28. This view was reiterated in Harshendra Kumar D. v. Rebatilata Koley 106 SCL 159 (SC);National Small Industries Corpn. Ltd. v. Harmeet Singh Paintal [2010] 98 SCL 407 (SC); K.K. Ahuja v. V.K. Arora [2009] 94 SCL 140 (SC) and N.K.Wahi (supra).

29. In N. Rangachari v. Bharat Sanchar Nigam Ltd. [2007] 5 SCC 108, the Division Bench of the Supreme Court held that:—

“13 . . . . . . A person in the commercial world having a transaction with a Company is entitled to presume that the Directors of the Company are in charge of affairs of the Company. If any restrictions on their powers are placed by the memorandum or Articles of the Company, it is for the Directors to establish it at the trial. It is in that context that Section 141 of the Negotiable Instruments Act provides that when the offender is a Company, every person, who at the time when the offence was committed was in charge of and was responsible to the company for the conduct of the business of the Company, shall also be deemed to be guilty of the offence along with the Company. It appears to us that an allegation in the complaint that the named accused are Directors of the Company itself would usher in the element of their acting for and on behalf of the company and of their being in charge of the Company . . . . . . .

14. A person normally having business or commercial dealings with a Company, would satisfy himself about its creditworthiness and reliability by looking at its promoters and Board of Directors and the nature and extent of its business and its memorandum or articles of association. Other than that, he may not be aware of the arrangements within the Company in regard to its management, daily routine, etc. Therefore, when a cheque issued to him by the Company is dishonoured, he is expected only to be aware generally of who are in charge of affairs of the Company. It is not reasonable to expect him to know whether the person who signed the cheque was instructed to do so or whether he has been deprived of his authority to do so when he actually signed the cheque. Those are matters peculiarly within the knowledge of the Company and those in charge of it. So, all that a payee of a cheque that is dishonoured can be expected to allege is that the persons named in the complaint are in charge of its affairs. The Directors are prima facie in that position.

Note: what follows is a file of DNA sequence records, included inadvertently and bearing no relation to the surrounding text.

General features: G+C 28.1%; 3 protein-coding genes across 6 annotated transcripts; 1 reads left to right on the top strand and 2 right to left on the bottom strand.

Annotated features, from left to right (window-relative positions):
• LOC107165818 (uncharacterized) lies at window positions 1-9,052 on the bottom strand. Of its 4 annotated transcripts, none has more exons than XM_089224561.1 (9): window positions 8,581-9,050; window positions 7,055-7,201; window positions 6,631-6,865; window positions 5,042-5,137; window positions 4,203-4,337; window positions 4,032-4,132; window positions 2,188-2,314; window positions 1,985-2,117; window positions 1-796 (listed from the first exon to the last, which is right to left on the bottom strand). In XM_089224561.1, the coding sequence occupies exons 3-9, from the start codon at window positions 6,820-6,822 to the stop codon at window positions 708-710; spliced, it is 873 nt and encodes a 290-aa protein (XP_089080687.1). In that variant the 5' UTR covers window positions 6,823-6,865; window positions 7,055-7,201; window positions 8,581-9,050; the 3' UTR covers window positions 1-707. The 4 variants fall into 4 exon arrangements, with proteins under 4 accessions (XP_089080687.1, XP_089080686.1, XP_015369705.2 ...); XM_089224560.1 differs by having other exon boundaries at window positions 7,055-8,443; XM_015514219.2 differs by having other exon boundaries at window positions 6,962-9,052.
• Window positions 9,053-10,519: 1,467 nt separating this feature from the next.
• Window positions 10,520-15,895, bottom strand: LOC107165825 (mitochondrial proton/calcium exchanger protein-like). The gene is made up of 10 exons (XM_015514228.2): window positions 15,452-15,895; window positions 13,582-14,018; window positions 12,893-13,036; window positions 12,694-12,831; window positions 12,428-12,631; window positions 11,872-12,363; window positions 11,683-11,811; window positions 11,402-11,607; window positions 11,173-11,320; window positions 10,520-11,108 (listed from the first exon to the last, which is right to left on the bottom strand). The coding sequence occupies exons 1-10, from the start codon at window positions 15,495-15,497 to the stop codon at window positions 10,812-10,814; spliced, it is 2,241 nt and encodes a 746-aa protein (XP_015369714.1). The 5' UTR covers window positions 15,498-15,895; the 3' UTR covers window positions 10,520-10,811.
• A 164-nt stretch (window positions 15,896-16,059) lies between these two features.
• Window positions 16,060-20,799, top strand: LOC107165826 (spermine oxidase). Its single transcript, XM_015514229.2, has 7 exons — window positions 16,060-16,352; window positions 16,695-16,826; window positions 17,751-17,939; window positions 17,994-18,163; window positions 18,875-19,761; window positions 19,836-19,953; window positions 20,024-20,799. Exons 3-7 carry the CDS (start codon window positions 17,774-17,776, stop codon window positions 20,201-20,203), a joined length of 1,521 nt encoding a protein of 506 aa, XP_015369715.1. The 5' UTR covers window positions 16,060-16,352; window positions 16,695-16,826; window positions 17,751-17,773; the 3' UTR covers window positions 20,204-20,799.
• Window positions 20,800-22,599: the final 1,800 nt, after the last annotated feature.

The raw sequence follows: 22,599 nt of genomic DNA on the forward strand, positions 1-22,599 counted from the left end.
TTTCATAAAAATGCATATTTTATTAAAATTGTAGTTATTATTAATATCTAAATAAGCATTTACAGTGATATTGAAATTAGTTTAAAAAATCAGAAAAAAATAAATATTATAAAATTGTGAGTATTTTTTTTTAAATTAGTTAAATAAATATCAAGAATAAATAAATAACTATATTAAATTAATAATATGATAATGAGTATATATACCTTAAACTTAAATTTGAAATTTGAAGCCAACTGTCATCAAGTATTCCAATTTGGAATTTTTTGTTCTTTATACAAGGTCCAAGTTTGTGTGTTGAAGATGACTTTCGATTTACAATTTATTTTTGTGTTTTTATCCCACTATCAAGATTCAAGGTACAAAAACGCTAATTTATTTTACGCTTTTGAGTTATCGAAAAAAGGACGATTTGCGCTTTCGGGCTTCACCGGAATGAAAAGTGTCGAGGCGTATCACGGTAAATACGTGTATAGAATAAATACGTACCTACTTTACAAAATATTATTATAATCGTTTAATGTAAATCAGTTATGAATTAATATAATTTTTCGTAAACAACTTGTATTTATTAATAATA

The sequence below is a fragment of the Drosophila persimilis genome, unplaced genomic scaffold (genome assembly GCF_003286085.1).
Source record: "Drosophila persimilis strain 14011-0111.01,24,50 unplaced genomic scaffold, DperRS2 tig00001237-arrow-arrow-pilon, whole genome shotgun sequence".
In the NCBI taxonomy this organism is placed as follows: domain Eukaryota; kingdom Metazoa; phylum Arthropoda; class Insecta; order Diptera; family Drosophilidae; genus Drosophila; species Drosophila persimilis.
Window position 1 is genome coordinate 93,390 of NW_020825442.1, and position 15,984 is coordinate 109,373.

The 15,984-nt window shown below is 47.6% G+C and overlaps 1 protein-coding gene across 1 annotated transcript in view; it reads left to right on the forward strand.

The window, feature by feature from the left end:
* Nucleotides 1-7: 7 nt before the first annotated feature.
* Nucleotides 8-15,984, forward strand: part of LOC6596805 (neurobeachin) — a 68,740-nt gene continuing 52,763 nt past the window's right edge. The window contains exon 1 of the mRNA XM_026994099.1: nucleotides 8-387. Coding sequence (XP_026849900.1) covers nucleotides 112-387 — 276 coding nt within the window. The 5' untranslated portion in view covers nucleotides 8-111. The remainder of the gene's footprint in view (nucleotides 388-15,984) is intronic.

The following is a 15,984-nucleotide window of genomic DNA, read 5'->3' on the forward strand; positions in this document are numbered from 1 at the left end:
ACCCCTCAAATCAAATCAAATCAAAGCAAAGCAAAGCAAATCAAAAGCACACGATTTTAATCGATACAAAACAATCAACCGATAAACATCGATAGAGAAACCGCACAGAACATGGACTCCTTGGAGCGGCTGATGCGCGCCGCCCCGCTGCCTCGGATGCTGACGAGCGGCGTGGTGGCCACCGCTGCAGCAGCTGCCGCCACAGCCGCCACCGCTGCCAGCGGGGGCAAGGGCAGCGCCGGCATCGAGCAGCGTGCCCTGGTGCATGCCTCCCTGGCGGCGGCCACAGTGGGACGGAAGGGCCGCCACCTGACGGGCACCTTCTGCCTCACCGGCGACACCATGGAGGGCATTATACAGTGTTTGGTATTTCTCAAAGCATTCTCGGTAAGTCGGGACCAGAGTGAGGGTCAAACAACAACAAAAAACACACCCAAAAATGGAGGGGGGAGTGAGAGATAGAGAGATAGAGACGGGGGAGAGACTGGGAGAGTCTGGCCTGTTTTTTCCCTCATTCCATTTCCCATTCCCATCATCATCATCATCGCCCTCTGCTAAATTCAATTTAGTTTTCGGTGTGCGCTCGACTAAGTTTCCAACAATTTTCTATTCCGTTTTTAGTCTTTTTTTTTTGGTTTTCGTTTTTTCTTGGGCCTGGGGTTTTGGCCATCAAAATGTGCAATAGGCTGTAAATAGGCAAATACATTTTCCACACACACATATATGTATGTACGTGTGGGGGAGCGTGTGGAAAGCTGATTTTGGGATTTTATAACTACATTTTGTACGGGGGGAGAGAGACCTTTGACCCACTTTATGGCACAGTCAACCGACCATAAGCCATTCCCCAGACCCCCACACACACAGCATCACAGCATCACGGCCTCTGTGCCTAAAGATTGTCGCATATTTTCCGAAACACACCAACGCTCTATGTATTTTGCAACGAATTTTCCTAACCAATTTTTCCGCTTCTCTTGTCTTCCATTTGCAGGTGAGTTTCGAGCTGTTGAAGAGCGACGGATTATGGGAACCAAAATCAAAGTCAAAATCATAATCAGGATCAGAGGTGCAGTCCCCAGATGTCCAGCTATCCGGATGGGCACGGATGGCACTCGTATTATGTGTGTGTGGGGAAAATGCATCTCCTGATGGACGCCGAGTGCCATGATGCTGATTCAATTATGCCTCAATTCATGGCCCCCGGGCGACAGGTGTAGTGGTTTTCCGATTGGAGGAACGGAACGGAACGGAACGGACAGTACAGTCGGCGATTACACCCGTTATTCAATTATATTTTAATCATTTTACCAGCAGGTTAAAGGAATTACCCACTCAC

…. …. ….

19 . . . . . . . In fact, an advertence to Sections 138 and 141 of the Negotiable Instruments Act shows that on the other elements of an offence under Section 138 being satisfied, the burden is on the Board of Directors or Officers in charge of affairs of the Company to show that they are not liable to be convicted. Any restriction on their power or existence of any special circumstance that makes them not liable is something that is peculiarly within their knowledge and it is for them to establish at the trial such a restriction or to show that at the relevant time they were not in charge of the affairs of the Company . . . . .”

30. From the aforesaid discussion, it is clear that a person alien to a company cannot be expected to know as to what is the responsibility and role of each director/manager/secretary/employee of the company towards the company and towards the third party. However, while dealing with the company, he comes in contact with persons who have the authority to take decisions on behalf of the company and deal with the third person on a particular subject matter, although it may be in different spheres of the same transaction. Such persons with authority to take decisions over the transaction and having knowledge of the transaction are deemed to be incharge of and responsible to the company for the day-to-day affairs and conduct of the company. Such persons may or may not be directors of the company. In other words, the persons who are incharge of and responsible for the day-to-day affairs of the company are targeted to be held vicariously liable and covered within the ambit of Section 141 NI Act. The proviso to Section 141 NI Act specifies that a person not having the knowledge about the offence or a person exercising all due diligence to prevent the commission of the offence is excluded from the scope of Section 141 NI Act. Section 141 NI Act creates a legal fiction against the defaulting company, so as to cover within its ambit all persons who have consented, connived or anyway attributed to the commission of the offence. The offence is the result, whereas the transaction is the cause. The liability arises on account of conduct, act or omission on the part of the person and not merely on account of holding an office or position in a company. Therefore, in order to bring a case within Section 141 NI Act, the complaint must disclose the necessary “facts” which make the person liable.

31. At this stage, the Court is required to only examine the complaint as set out by the complainant, while exercising its discretion to quash a complaint. The allegations in the complaint are clear that the petitioners and the accused Nos. 1 and 2 were responsible for the day-to-day affairs of the Company and its decisions. That the complainant has not elaborated the exact role of the petitioners No.2 and 3 while stating that they are responsible for the day-to-day operations and decision making of the company, is not sufficient ground to throw out the complaint qua the petitioners, at this premature stage.